“We are in close communication with the Jewish communal leaders who are engaged at all levels of the Democratic Party, and who see the Democratic Party is a safe and secure home for pro-Israel voters.”
Hoenlein explains how that works. “We try to offer a platform where this broad spectrum of views can come together, and you know, the religious streams, political streams, ideological streams still sit around one table. It doesn’t mean that it satisfies everybody, but that’s not what consensus means,” Hoenlein tells JNS. “It’s not homogeneity; it’s that it’s the bulk of the organizations need to find a common ground in which they agree and build on that and try to create an atmosphere of respect where people’s views can be expressed without fear and intimidation.”
Hoenlein began a process of transition a little more than a year ago to ensure the organization would be well-positioned to represent the needs of the Jewish community moving forward.
“I instituted the transition because I really believe that you plan for the future,” he says. “I invested 35 years in the conference and 50 years leading Jewish organizations, and I always left a structure in place to build for the future.”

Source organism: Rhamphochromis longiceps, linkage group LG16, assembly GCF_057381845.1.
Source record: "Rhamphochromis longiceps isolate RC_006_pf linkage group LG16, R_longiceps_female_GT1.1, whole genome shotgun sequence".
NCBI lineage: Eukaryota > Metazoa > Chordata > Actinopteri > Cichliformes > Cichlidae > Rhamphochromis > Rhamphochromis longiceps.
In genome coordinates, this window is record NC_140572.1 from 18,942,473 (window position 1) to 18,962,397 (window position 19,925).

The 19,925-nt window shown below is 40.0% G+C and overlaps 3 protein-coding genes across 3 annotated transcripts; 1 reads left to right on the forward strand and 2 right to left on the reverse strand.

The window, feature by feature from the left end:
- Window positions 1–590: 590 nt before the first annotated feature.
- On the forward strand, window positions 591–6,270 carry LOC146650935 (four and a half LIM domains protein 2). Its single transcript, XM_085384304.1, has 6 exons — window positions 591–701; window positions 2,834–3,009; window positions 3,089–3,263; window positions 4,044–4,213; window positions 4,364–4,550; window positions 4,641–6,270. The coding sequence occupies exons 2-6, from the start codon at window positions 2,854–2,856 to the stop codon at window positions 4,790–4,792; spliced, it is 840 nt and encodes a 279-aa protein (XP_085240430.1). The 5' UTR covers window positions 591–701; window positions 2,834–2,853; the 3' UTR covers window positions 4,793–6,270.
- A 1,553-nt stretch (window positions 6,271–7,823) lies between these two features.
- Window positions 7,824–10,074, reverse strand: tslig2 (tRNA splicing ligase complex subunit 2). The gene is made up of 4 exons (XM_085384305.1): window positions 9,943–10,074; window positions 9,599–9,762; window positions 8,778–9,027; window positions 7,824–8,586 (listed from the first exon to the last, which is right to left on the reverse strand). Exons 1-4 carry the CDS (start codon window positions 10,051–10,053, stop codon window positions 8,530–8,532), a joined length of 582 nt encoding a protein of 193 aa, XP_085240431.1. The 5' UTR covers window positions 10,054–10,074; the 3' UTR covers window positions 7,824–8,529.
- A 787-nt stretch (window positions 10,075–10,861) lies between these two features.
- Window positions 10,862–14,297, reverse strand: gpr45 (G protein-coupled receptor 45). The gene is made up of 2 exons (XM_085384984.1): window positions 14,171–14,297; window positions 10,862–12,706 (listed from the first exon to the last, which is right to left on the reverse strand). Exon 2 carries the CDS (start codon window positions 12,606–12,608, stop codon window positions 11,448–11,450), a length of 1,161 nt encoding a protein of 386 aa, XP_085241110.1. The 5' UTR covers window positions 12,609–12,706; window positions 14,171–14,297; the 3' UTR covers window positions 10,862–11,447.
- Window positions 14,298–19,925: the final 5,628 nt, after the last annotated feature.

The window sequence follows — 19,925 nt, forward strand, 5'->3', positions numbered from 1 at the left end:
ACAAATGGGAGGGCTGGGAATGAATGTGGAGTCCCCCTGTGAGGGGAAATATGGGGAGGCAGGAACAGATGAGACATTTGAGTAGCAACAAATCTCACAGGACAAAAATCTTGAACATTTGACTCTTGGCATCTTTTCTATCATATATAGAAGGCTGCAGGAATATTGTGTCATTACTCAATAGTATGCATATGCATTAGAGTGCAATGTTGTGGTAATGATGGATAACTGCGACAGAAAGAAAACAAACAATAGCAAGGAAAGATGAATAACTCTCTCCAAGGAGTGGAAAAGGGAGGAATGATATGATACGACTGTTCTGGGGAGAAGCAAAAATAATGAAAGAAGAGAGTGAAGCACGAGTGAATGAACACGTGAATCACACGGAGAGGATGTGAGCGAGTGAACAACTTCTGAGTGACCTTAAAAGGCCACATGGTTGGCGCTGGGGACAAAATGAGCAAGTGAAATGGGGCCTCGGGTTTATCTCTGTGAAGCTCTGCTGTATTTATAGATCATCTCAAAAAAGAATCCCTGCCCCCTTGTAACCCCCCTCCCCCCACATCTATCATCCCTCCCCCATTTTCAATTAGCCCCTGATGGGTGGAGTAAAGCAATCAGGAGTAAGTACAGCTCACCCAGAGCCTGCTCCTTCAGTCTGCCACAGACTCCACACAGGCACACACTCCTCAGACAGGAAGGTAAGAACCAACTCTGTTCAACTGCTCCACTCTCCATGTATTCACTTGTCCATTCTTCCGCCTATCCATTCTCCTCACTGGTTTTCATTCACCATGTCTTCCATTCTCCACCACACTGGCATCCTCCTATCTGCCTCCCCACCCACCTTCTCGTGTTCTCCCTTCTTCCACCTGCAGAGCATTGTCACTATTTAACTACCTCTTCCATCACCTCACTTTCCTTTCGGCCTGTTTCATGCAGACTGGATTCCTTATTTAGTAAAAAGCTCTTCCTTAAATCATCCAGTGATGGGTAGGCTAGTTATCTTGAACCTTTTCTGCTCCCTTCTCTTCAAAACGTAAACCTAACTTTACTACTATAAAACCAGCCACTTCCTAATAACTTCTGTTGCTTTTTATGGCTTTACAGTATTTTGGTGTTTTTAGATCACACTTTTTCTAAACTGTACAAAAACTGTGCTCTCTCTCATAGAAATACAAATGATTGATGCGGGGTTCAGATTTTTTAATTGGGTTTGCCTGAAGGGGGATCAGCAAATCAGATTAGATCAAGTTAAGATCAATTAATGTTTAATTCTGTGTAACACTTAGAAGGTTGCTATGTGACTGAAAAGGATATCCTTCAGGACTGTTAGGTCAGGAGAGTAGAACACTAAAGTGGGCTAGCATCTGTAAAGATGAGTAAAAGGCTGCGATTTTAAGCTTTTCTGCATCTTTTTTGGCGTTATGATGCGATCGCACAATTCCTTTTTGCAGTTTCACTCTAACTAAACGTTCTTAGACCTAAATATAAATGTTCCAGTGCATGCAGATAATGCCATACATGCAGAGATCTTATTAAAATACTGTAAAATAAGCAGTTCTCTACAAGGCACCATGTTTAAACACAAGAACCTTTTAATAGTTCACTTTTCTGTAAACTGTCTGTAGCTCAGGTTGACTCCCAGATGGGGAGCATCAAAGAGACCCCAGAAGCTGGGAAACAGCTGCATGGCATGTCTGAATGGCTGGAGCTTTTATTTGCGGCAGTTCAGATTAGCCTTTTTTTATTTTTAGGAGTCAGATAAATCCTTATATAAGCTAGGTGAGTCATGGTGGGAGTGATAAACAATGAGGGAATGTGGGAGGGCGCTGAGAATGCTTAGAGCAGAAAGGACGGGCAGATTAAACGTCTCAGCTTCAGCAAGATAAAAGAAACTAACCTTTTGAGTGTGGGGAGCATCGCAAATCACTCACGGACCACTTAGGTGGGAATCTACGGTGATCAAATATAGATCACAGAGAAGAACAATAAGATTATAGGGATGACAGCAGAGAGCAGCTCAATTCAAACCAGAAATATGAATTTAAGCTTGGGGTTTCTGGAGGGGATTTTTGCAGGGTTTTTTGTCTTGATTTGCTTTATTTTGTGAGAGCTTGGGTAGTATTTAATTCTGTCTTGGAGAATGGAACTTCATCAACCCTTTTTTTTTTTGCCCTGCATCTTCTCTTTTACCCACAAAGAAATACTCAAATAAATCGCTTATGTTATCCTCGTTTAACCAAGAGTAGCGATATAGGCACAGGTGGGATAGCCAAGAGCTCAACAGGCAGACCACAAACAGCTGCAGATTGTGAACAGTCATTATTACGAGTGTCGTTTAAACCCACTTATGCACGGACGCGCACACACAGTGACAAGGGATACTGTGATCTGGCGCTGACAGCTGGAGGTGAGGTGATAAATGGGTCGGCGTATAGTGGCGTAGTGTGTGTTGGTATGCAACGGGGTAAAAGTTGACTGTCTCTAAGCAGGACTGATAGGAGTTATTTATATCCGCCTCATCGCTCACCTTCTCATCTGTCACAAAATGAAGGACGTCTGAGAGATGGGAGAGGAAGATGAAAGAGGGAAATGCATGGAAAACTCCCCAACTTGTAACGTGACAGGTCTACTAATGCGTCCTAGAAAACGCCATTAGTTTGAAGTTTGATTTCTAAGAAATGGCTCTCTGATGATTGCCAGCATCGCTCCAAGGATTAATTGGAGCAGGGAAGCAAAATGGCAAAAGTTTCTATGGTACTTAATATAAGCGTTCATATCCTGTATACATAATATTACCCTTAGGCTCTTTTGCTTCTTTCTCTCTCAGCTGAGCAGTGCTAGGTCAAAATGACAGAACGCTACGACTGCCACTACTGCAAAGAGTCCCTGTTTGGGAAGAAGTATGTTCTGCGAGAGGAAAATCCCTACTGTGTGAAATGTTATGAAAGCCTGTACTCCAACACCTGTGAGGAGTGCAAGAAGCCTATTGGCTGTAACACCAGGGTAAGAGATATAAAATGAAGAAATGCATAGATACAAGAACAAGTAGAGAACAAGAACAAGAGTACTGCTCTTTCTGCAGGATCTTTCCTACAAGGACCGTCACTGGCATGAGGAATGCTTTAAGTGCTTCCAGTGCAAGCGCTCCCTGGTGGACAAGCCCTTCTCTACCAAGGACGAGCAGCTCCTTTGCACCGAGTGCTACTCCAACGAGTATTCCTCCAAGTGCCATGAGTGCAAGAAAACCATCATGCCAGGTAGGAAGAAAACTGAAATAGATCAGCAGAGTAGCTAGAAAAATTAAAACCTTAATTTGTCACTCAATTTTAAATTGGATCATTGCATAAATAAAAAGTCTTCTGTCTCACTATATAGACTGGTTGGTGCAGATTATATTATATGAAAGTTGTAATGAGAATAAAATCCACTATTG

The Conference selected Daroff, former senior vice president and director of the Washington Office of the Jewish Federations of North America (JFNA), to replace Hoenlein in the position of CEO.
Daroff has been working in executive positions within the Jewish communal structure since 2000, and is well-regarded for his ability to find areas of consensus and work with Jewish leaders across religious and political spectrums. He is also one of the Jewish communal world’s top influencers on social media.